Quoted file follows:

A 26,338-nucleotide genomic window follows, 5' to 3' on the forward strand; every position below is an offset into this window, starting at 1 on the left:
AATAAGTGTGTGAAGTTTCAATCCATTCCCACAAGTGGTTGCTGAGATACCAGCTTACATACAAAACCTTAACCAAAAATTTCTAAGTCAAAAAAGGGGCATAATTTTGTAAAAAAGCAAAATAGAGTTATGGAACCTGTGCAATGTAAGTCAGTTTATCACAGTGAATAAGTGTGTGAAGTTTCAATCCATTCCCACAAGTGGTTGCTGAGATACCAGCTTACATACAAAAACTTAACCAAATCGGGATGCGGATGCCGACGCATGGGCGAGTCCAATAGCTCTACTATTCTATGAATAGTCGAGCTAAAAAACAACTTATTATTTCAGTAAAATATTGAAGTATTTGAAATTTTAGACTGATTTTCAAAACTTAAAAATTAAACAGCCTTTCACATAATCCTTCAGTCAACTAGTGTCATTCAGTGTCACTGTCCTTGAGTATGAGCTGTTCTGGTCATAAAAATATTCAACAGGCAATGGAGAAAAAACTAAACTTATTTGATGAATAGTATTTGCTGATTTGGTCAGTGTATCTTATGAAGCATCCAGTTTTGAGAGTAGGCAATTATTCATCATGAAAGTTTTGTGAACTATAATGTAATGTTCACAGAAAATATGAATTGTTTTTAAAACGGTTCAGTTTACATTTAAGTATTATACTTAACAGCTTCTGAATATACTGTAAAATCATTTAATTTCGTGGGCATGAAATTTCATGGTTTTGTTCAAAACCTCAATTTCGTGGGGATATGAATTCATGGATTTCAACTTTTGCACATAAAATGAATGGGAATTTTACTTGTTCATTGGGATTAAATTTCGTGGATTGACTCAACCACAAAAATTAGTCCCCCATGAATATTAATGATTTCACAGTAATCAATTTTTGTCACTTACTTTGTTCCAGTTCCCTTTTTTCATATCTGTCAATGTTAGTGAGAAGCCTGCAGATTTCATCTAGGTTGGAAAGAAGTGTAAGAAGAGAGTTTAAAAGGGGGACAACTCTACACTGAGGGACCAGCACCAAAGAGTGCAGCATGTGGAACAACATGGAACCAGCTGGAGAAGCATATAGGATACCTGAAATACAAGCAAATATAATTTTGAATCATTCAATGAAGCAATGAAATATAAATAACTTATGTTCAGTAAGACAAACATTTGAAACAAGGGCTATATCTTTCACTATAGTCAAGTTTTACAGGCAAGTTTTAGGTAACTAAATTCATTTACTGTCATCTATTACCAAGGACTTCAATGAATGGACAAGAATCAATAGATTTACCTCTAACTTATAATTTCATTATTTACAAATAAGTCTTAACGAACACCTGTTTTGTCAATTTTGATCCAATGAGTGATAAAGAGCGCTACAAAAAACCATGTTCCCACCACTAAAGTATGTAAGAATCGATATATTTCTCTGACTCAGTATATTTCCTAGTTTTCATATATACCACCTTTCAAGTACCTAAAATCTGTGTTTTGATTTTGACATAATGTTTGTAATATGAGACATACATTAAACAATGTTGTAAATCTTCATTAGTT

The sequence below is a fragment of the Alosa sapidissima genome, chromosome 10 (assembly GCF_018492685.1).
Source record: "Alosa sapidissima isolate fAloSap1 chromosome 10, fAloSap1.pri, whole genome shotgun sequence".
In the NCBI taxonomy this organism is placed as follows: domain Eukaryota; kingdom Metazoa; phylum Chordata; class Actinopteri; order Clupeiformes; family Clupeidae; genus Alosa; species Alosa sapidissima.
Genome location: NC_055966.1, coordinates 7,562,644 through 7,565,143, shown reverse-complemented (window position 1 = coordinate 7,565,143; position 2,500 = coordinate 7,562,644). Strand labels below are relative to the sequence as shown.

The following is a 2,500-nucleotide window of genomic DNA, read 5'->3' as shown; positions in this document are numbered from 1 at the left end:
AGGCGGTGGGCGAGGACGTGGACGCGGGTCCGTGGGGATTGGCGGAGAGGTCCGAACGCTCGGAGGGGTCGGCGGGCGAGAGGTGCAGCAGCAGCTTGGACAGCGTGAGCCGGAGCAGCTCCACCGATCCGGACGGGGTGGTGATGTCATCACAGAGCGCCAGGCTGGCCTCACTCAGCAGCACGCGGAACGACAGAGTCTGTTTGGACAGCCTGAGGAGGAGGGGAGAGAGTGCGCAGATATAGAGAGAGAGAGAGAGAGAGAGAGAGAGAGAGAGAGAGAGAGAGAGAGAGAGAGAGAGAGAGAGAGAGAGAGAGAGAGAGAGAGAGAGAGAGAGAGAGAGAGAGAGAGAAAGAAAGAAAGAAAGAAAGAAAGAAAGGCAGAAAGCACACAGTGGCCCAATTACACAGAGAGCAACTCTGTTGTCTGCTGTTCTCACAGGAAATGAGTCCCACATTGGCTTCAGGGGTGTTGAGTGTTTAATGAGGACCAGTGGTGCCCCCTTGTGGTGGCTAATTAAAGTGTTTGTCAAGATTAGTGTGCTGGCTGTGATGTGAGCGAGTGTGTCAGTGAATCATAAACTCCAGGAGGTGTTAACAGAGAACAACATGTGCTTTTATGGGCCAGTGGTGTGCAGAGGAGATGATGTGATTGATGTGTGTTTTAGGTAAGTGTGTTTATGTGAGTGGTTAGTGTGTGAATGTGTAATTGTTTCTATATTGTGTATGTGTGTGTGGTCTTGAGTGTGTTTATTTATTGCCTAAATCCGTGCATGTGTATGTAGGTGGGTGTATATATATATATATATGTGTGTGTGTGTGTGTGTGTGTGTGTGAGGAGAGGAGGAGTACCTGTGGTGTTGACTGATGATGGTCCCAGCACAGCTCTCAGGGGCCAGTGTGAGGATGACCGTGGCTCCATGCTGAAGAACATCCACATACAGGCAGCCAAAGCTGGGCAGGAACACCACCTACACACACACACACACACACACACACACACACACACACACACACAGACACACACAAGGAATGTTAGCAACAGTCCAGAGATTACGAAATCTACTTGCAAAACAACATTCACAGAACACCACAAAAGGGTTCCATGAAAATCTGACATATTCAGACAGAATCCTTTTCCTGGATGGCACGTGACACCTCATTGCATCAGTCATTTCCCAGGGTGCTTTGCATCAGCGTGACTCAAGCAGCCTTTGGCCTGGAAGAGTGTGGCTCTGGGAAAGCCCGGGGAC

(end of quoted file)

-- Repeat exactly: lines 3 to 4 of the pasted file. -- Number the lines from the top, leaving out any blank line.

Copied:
The sequence below is a fragment of the Alosa sapidissima genome, chromosome 10 (assembly GCF_018492685.1).
Source record: "Alosa sapidissima isolate fAloSap1 chromosome 10, fAloSap1.pri, whole genome shotgun sequence".